When members of the Strawberry Mansion High School community heard that the district might use the building to house an outsourced program run by Camelot, they invited APPS members to attend an August 16 meeting held at the school. Camelot is a private company that provides (according to its website) alternative schools for both overage and students “with autistic and exceptional needs”.
Parents who saw furniture being moved into the building had begun to ask questions but were unable to get information from the district. The district had not held any informational meetings or sent any information via email or the district website. (Although there are ongoing problems with the website [see “Disappearing Documents” above], we were able to click on “school directory” and then “alternative schools” to find a list of eight Camelot schools currently operating in the district—even ones not carrying the company name. Mastery and Aspira charter operators also pay Camelot to operate programs for their at-risk students.
Attendees at the August 16 meeting included Assistant Superintendent Eric Becoates, SMHS SAC member Tanya Parker, a staffer representing State Rep. Donna Bullock, SMHS Principal Dr. Tony Oyola, several alumni and community members, and APPS members Lisa Haver and Tonya Bah. Haver asked Becoates several times whether the district was putting Camelot into the building; he refused to answer. She explained, since Becoates did not, that Camelot is a private company hired by the district and that the company would be co-locating in the building but not be part of the school. Principal Oyola would have no authority over the program’s employees or students. Becoates would only say that the program would be for “overage” middle school students with behavioral issues. Haver also asked Becoates why there was no representative from Camelot to explain the program or why there was not a single sheet of information parents could read about it.
Both Lisa Haver and Karel Kilimnik asked Dr. Hite directly, at the August 17 SRC meeting, whether Camelot would be setting up shop at Strawberry Mansion. No answer, as expected. What was strange was Hite’s silence after the testimony of former SMHS Principal Linda Cliatt-Wayman, who thanked him and the district for NOT allowing Camelot to operate at Strawberry Mansion. No confirmation or denial from Dr. Hite or any of the commissioners. What does it take for community members to get answers about their schools?
Edu-Vendors Win Again
The SRC continues its disrespectful tradition of voting on large blocks of Resolutions without deliberation or answering any questions posed by speakers at the Action Meeting.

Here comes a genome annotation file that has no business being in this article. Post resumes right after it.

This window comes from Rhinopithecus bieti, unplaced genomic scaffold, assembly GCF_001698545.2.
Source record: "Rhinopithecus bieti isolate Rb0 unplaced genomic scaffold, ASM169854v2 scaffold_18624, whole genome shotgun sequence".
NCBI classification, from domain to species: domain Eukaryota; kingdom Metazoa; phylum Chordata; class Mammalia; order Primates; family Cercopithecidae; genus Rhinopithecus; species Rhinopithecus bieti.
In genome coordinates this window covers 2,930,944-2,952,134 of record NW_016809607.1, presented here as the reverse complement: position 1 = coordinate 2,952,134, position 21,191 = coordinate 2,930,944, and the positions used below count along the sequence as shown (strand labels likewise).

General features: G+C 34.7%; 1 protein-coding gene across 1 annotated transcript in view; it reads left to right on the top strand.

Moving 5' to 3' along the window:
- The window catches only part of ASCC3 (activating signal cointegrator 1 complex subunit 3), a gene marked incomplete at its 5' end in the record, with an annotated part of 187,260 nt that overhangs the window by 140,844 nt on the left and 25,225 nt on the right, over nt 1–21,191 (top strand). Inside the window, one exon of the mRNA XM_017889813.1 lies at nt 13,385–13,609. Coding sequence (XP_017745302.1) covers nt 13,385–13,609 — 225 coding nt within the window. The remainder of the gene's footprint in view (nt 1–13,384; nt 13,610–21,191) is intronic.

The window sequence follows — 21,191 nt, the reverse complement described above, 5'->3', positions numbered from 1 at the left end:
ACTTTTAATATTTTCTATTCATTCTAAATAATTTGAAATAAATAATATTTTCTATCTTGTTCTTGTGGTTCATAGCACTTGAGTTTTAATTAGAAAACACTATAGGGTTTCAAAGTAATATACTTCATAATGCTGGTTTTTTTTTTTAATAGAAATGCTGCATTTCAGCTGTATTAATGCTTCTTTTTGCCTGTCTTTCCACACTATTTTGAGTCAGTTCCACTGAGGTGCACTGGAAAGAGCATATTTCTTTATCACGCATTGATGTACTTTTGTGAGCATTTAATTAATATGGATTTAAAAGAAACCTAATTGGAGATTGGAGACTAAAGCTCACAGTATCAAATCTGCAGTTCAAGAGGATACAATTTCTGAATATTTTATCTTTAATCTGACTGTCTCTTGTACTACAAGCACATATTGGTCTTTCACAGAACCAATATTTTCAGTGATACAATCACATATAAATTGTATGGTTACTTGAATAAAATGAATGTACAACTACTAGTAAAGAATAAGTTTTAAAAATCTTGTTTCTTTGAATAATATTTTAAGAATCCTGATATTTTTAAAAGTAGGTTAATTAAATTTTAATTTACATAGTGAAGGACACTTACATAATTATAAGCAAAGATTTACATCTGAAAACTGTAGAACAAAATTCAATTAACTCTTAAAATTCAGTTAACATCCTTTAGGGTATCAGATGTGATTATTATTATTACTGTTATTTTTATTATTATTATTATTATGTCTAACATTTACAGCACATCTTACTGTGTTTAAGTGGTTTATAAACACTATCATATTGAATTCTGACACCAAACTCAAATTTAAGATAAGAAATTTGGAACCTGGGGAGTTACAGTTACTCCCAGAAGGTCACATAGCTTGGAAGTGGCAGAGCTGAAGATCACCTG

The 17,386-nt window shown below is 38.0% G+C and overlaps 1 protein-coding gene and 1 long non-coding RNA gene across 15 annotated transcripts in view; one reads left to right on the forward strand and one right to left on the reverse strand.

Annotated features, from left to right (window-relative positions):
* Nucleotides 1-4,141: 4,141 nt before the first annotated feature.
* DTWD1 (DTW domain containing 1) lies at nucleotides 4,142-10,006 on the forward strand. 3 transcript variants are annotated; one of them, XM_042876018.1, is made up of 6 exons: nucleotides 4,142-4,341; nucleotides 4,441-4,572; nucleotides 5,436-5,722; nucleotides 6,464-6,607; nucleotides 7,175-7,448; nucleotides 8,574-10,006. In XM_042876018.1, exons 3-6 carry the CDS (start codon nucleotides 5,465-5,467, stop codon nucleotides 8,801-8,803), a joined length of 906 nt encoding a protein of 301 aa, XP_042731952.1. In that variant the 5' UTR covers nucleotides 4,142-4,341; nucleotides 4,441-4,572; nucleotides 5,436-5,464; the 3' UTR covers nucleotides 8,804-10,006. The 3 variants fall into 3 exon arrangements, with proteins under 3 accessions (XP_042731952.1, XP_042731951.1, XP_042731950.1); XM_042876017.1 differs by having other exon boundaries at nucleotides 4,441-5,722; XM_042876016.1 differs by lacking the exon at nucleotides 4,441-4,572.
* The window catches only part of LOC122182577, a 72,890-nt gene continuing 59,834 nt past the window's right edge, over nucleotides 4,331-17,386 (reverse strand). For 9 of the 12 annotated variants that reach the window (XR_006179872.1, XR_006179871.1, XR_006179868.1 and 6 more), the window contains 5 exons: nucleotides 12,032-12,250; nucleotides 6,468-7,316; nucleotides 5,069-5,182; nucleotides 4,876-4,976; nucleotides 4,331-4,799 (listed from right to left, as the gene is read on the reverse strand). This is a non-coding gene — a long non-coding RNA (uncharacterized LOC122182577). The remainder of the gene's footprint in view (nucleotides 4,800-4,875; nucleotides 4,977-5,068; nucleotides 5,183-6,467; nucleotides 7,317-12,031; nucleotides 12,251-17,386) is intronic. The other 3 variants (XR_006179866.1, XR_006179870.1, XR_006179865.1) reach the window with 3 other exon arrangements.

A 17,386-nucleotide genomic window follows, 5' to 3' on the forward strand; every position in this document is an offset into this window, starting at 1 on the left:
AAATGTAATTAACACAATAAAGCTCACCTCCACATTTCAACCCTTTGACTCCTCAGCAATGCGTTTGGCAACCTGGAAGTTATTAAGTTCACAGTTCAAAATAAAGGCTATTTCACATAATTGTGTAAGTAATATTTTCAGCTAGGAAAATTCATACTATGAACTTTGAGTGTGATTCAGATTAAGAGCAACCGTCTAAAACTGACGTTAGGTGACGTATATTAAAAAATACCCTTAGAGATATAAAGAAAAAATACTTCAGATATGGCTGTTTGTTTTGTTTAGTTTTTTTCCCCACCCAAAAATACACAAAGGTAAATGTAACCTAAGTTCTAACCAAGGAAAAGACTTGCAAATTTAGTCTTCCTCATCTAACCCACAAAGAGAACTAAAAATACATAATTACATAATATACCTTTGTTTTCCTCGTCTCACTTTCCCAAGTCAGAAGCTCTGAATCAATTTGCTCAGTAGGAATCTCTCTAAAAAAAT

The Cambridge Education company has surfaced again in search of another taxpayer-funded consulting contract. In a surprising move, four commissioners voted down a resolution to contract with Cambridge two months ago; Jimenez cast the lone Yes vote. Unfortunately, the 4-1 vote in August did give the go-ahead to Cambridge; McGinley voted No.
Catapult Inc.was another winner. Despite providing limited information about the $6,997,500 contract with Community Council Educational Services and Catapult Learning, this resolution sailed through with another windfall for Catapult—just two months after they scored a $1.2 million contract for outsourced Health and Nutrition educators. In July, Catapult received a $10 million contract to open a segregated school for the district’s most vulnerable special education students. Below is an excerpt from the July 6 Ears on the SRC on the twisted path the District chose to implement this outsourcing:
Third Time’s the Charm For Catapult Inc. as Lawyers and Advocates Push Back on SRC Deal
The speeding train delivering a multi-million contract to yet another education vendor was temporarily halted, and eventually significantly scaled down, by parents and community members who had not been informed or consulted about this deal with the for-profit Catapult Learning, Inc. The Coalition of Special Education Advocates, comprised of over fifteen organizations including APPS and represented by attorneys from the Public Interest Law Center (PILCOP) and the Education Law Center (ELC,) demanded to meet with district staff to discuss the possible segregation of special needs children and how that would violate federal law, among other issues. Members of City Council, including Helen Gym and Derek Green, also sent a letter to the district addressing their concerns about IU-7.